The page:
Dear Members of Congress:
We call on Congress to prioritize well-being and expanded educational and economic opportunities for young people in the American Rescue Plan being considered by Congress. The undersigned organizations represent stakeholders who are committed to ensuring the economic and health security of youth and young adults, particularly youth and young adults of color and all young people who have grown up in under-resourced urban, rural, and tribal communities. Even before the pandemic, all young people, and especially young people of color and those who live in under-resourced communities, were facing declining economic prospects and worsening mental health.
- As the national poverty rate declined in recent years, young adults consistently experienced higher poverty rates than the national average.
- Even as the nation enjoyed record low unemployment rates between 2016 and early 2020, young people experienced unemployment rates twice as high as the national average.
- From 2016-2018, the number of young people living in poverty who reported they needed, but didn’t receive, mental health services grew from 750,000 to more than 1.1 million.
It was in this context that the COVID-19 pandemic arrived. The COVID-19 pandemic has caused youth disconnection rates to spike dramatically. At least 10 million young people are now out of school and work, a disproportionate number of whom are young people of color. During the pandemic, young people of color have experienced brutal unemployment rates of over 45 percent. And over 90 percent of unemployed young people reported not being able to access any income through stimulus checks or unemployment insurance, despite Congress’ COVID relief efforts.
Congress must now step up. While there are critical provisions in the proposed American Rescue Plan, more must be done to safeguard an equitable recovery.
- Raising the minimum wage. The pre-pandemic poverty rate for youth (aged 18 to 24) in 2019 was 13.3 percent, which was higher than the national rate of 10.5 percent. Many young adults work hard for low wages and need these funds to meet their own basic needs, support their families, or pay for their education. In addition, existing law allows employers to pay youth under age 20 and people with disabilities a subminimum wage of $4.25 for the first 90 days of their employment. The rescue plan seeks to gradually phase out the subminimum wage plan, along with raising the overall minimum wage. This subminimum wage prohibits youth and people with disabilities from being active consumers in their communities, saving money, or achieving true economic stability.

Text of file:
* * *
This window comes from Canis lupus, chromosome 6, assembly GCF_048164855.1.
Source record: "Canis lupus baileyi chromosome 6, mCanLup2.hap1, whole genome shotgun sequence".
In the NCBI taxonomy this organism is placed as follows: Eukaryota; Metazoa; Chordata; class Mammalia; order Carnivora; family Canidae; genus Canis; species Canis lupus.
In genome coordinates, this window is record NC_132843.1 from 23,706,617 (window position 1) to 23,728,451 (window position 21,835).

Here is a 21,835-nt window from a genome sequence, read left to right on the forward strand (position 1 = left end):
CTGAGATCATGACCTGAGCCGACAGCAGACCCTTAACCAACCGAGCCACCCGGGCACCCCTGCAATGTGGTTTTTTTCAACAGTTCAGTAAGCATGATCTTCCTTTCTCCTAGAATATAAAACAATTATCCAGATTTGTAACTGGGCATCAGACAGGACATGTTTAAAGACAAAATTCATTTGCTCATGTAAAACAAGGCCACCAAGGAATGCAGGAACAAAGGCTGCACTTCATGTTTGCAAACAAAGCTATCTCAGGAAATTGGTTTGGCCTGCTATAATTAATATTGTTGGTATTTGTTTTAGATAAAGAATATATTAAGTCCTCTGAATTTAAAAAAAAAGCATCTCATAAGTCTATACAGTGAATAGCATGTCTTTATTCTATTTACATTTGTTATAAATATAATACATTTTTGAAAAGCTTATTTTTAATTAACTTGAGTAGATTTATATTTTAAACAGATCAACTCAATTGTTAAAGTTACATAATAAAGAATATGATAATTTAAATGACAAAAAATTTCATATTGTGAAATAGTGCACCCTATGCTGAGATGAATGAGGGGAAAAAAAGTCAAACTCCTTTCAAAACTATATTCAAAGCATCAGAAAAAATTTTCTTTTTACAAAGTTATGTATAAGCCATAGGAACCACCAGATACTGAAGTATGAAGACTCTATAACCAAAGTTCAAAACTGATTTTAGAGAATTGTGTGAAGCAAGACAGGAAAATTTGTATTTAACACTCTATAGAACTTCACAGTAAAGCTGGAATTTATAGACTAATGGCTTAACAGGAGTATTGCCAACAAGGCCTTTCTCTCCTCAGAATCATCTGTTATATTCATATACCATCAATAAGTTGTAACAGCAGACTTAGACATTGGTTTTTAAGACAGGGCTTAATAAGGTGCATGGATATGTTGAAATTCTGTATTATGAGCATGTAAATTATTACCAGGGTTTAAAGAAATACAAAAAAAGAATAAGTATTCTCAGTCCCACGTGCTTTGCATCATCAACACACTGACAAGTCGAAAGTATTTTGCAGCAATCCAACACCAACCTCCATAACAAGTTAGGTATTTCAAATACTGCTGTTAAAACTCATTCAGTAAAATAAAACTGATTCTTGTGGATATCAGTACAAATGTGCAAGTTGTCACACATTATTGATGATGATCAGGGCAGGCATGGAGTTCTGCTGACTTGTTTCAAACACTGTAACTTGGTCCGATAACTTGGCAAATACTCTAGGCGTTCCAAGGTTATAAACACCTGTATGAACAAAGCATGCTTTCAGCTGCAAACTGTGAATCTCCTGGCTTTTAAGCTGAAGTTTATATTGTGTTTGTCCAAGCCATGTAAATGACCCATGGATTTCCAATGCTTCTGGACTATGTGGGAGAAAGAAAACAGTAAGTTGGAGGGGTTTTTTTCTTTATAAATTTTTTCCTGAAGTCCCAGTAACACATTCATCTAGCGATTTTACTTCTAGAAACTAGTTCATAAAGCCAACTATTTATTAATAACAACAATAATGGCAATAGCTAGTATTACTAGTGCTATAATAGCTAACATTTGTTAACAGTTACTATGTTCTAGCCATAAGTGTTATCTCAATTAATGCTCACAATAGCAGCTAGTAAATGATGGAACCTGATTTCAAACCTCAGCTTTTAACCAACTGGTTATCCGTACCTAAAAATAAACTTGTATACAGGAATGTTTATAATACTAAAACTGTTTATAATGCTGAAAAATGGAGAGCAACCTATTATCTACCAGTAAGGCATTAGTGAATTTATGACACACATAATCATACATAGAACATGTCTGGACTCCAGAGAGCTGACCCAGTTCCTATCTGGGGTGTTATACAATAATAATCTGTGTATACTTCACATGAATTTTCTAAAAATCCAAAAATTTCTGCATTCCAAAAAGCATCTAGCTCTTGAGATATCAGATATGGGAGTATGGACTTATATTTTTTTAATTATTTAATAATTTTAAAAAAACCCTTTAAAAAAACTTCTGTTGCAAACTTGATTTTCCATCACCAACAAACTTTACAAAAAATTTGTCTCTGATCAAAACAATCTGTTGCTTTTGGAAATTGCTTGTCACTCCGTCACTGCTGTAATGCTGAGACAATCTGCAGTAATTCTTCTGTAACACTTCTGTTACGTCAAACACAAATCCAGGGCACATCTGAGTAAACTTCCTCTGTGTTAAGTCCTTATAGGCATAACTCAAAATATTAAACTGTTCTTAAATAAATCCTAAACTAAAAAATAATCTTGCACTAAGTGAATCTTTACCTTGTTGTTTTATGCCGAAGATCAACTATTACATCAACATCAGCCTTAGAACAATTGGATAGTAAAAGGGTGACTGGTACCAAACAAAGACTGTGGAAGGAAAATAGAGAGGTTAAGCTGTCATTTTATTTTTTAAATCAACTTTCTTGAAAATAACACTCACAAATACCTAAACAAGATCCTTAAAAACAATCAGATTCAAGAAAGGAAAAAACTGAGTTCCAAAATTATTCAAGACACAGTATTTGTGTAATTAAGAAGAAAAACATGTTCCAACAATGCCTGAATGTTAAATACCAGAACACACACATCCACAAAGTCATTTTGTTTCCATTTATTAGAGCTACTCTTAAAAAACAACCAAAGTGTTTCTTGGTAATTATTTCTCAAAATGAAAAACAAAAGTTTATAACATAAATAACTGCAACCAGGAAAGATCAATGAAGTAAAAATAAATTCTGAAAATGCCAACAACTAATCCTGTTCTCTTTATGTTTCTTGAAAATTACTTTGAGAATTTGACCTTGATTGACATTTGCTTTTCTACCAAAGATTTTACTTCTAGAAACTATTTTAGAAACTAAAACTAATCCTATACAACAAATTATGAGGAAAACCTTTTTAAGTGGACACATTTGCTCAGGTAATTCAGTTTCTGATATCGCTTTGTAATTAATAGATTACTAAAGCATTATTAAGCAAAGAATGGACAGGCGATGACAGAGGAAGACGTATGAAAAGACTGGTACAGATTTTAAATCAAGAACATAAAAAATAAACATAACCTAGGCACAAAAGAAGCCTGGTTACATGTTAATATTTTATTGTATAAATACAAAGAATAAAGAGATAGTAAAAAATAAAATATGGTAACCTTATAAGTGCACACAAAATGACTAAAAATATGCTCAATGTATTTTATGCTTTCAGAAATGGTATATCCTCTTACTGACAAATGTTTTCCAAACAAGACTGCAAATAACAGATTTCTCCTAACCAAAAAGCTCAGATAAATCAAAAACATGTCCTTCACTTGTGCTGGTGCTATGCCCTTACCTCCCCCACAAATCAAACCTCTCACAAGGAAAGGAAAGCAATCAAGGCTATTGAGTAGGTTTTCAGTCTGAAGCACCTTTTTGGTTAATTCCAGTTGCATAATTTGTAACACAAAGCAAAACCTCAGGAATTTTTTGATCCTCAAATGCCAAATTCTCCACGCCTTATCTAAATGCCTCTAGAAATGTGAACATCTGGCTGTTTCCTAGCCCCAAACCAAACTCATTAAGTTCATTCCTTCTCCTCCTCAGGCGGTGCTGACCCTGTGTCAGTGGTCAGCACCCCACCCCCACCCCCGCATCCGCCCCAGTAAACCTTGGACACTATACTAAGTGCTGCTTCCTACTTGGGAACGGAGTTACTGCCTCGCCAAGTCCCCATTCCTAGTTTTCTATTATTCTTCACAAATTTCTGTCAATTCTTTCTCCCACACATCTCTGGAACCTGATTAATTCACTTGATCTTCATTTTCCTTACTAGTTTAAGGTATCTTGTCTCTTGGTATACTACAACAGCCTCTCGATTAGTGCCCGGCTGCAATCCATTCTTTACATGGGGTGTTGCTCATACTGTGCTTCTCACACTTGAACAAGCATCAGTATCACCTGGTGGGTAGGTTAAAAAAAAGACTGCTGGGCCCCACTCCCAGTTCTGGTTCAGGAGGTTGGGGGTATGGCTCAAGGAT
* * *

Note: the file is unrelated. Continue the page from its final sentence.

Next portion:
- Expanding the Earned Income Tax Credit (EITC) to both cover young workers without children and those whose children do not live with them and to provide a larger credit. The combination of these changes would ensure that we no longer tax low-paid workers into poverty because they are either left out of the credit or their taxes exceed their tiny EITC. Expanding the (EITC) for youth and young adults without children, or whose children do not live with them would give a needed boost to the earnings of several million workers between the ages of 19 and 25. These include cashiers, home health aides, delivery people, and other essential workers – who are more likely to be youth and young adults. The expansion would also support non-custodial parents who are largely left out of receiving the EITC even though they are providing support for their child.
The increased minimum wage and EITC work together to augment young people’s income and give youth and young adults increased economic security.
Additionally, we are supportive of the following provisions, but if they are strengthened to meet the needs of youth and young adults:
- Addressing the mental health crisis. While the American Rescue plan makes a critical $4 billion investment in supporting mental health, it falls dramatically short in the context of a once-in-a-century cultural trauma and the associated mental health concerns that the entire country has experienced. Therefore, we urge Congress to prioritize young people’s healing and well-being to make an additional, targeted $7.5 billion investment in culturally responsive, trauma-informed, and community-based mental health supports.
- Getting stimulus checks to those who need them. Stimulus checks must be sent directly to young adults who are enrolled in community colleges, career and technical education programs, and colleges who can be claimed as dependents. These young adults have not received a stimulus check at any time since the pandemic began, because individuals under 24 who can be claimed as a dependent were excluded from direct payments in the previous relief packages. This population should receive the next stimulus payments – and retroactive payment for the first two stimulus checks. We also believe that young-adult students should not be denied the EITC for workers without dependent children.